The unemployment rate fell 0.4 percentage points in November, even though the economy added just 210,000 jobs. The drop in the unemployment rate went along with an increase in the employment-to-population ratio (EPOP) of 0.4 percentage points, corresponding to a rise in employment of more than 1.1 million in the household survey. The unemployment rate had not fallen this low following the Great Recession until September 2017.

    The 210,000 job growth in the establishment survey is slower than generally expected, but it is important to note that it went along with an increase in the average workweek. The index of aggregate hours in the private sector increased by 0.5 percent in November. This would be the equivalent of more than 630,000 new jobs, with no change in the workweek.

    This fits a story where employers are increasing hours since they are unable to hire new workers. We are seeing a reshuffling of the labor market where workers are looking for better jobs and employers are competing to attract workers, especially in lower paying sectors.

    Declines in Unemployment Largest for Disadvantaged Groups

    Nearly every demographic group saw a drop in unemployment in November, but the falls were largest for the groups that face labor market discrimination. The unemployment rate for Blacks fell by 1.2 percentage points to 6.7 percent, a level not reached following the Great Recession until March 2018 and never prior to that time. For Hispanics, the decline was 0.7 percentage points to 5.2 percent.

    The unemployment rate for workers without a high school degree fell by 1.7 percentage points to 5.7 percent. By contrast, the unemployment rate for college grads fell by just 0.1 percentage points to 2.3 percent, 0.4 percentage points above its pre-pandemic low. The 5.7 percent rate for workers without a high school degree is 0.7 percentage points above the pre-pandemic low, although the monthly data are highly erratic.

    The unemployment rate for people with a disability fell by 1.4 percentage points to 7.7 percent, while the EPOP rose by 1.1 percentage points to 21.5 percent. The latter figure is almost 2.0 percentage points above pre-pandemic peaks, indicating that the pandemic may have created new opportunities for people with a disability….

    1. ltr

      January 4, 2018

      United States labor force participation rate, * 2017-2021

      * Employment age 25-54

      January 4, 2018

      United States Employment-Population Ratio, * 2017-2021

      * Employment age 25-54

      January 4, 2018

      United States Employment-Population Ratios for Men and Women, * 2017-2021

      * Employment age 16 and over

      January 4, 2018

      Employment-Population Ratios for White, Black, Hispanic and Asian, * 2017-2021

      * Employment age 16 and over

    1. pgl

      Interesting chart. Employment in transportation and warehousing was the same at the end of 2012 as it was at the beginning of 2001. Yes we did see some increase for the next 7 years but even before the pandemic we seemed to have less logistic workers per capita.

  4. rsm

    Is it just malpractice not to report that the establishment survey has a 90% confidence interval of 110,000 and for the household survey, it’s plus-or-minus 500,000?

    Why do you think these heavily adjusted numbers and changing methodologies have any relation to the real world?

    Are you just arguing about the number of angels that can fit on the head of a pin?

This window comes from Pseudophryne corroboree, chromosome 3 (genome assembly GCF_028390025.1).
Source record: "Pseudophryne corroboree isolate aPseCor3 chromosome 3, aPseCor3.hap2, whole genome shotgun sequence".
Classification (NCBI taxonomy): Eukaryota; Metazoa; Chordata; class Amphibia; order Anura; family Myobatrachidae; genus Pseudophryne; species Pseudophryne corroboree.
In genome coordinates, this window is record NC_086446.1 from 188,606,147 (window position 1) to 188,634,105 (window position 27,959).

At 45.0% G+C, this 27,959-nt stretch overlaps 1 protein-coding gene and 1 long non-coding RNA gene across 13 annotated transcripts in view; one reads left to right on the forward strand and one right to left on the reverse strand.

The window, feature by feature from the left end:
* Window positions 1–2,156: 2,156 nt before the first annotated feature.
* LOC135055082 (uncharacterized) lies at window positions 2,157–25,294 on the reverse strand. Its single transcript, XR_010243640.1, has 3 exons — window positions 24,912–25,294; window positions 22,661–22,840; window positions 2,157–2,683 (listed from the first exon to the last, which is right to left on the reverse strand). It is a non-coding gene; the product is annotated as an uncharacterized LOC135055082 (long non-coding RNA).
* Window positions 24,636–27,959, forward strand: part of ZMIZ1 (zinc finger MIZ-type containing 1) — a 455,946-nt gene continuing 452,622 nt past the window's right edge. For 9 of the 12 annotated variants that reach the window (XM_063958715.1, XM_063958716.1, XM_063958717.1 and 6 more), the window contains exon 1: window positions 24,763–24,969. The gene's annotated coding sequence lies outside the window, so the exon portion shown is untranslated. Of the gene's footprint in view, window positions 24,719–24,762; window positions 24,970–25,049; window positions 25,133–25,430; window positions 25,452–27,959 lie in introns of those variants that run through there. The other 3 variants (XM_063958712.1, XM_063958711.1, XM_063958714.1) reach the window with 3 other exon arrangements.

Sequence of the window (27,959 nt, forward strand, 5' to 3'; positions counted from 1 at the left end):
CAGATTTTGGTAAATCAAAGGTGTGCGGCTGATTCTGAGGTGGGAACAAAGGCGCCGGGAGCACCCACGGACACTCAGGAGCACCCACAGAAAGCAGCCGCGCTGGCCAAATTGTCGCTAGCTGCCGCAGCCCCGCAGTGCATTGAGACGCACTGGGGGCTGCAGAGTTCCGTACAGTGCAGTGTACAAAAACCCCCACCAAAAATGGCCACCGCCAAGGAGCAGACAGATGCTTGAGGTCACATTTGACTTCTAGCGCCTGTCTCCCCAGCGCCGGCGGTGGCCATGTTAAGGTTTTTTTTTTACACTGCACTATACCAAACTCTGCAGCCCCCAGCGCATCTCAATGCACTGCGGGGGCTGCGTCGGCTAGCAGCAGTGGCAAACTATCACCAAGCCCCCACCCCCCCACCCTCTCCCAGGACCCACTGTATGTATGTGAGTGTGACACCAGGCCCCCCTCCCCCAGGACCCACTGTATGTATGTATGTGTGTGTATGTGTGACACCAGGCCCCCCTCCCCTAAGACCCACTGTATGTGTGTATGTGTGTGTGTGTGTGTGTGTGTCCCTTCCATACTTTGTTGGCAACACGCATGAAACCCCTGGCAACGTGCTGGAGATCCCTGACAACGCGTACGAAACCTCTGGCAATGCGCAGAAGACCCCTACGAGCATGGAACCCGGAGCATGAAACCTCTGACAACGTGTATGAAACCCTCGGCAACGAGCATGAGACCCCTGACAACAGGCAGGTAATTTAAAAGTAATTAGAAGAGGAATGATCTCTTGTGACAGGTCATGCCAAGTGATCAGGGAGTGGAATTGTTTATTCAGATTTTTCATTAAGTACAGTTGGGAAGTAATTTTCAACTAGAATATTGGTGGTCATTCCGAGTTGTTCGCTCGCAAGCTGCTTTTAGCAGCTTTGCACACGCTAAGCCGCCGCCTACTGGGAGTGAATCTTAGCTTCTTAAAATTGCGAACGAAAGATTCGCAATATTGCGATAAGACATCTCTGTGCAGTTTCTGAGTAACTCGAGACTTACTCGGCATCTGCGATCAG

Do you have a shred of statistical credibility, when you steadfastly refuse to report standard errors? Is this about stubbornness?

    1. pgl

      Have you not noticed that Menzie has noted this? Or are you too busy admiring what a jerk you can be? Run away little troll.

    2. Barkley Rosser


      You ate becoming increasingly nauseating, if not outright effing insane.

      Just exactly who are you accusing of “malpractice,” which you seem to suggest is the least of it? BLS? Menzie? Other commentators? Both Menzie and Calculated Risk noted that these numbers are regularly revised, recently often upward. Looks to me that there has been plenty of noting of lack of certainty about these numbers. What would be added by noting some sort of standard error here? You cannot even keep straight when your point is relevant and when it is not, while proclaiming some obviously absent superior knowledge of statistics. Oh, where did you obtain this flawed knowledge you have? The same Mystery University where some people some here have studied Womens’ Studies and Underwater Basket Weaving?

      1. pgl

        I wonder if this twit does this to other economic blogs. I doubt it but even if he did – he would be banned in a heartbeat.

  5. Anonymous

    Rig count was flat (both oil and gas). Frac spreads (combined, they don’t break those down to oil and gas) down 3.

    Can’t read too much into weekly data–lots of noise, based on the timing of moves–might be up next week. Plus maybe we are starting to head into winter slowdown (just weather related, harder to operate). But disregarding these caveats, data not great for those who favor US production growth. Especially, as these were decisions made when oil was at $80.

    1. Barkley Rosser


      Ah, noise. Yes, it is highly likely that the discovery of the omicron variant had nothing to do with the largest decline of oil prices in a day for the year. Just noise. Sheesh.

  6. pgl

    OK State got knocked out of national championship contention by Baylor 21-16. All eyes to the ATL to see if Georgia can send ALABAMA packing. Go Dogs!

  7. pgl

    You may or may not have heard of Enoch Powell who delivered the “Rivers of Blood” speech in the UK during the late 1960’s. It was a racist anti-immigration screed that would remind folks of Stephen Miller. Powell was sacked by his own Tory government.

    It turns out that this was the motivation behind McCarthy writing Get Back.


    NFP struggles to keep up with new business creation. There it is. I suspect as household employment slows significantly next year, NFP will still be chugging at higher rates. I see upward revisions as well. Embarrassing for the BLS, but what happened in 2020 was not expected.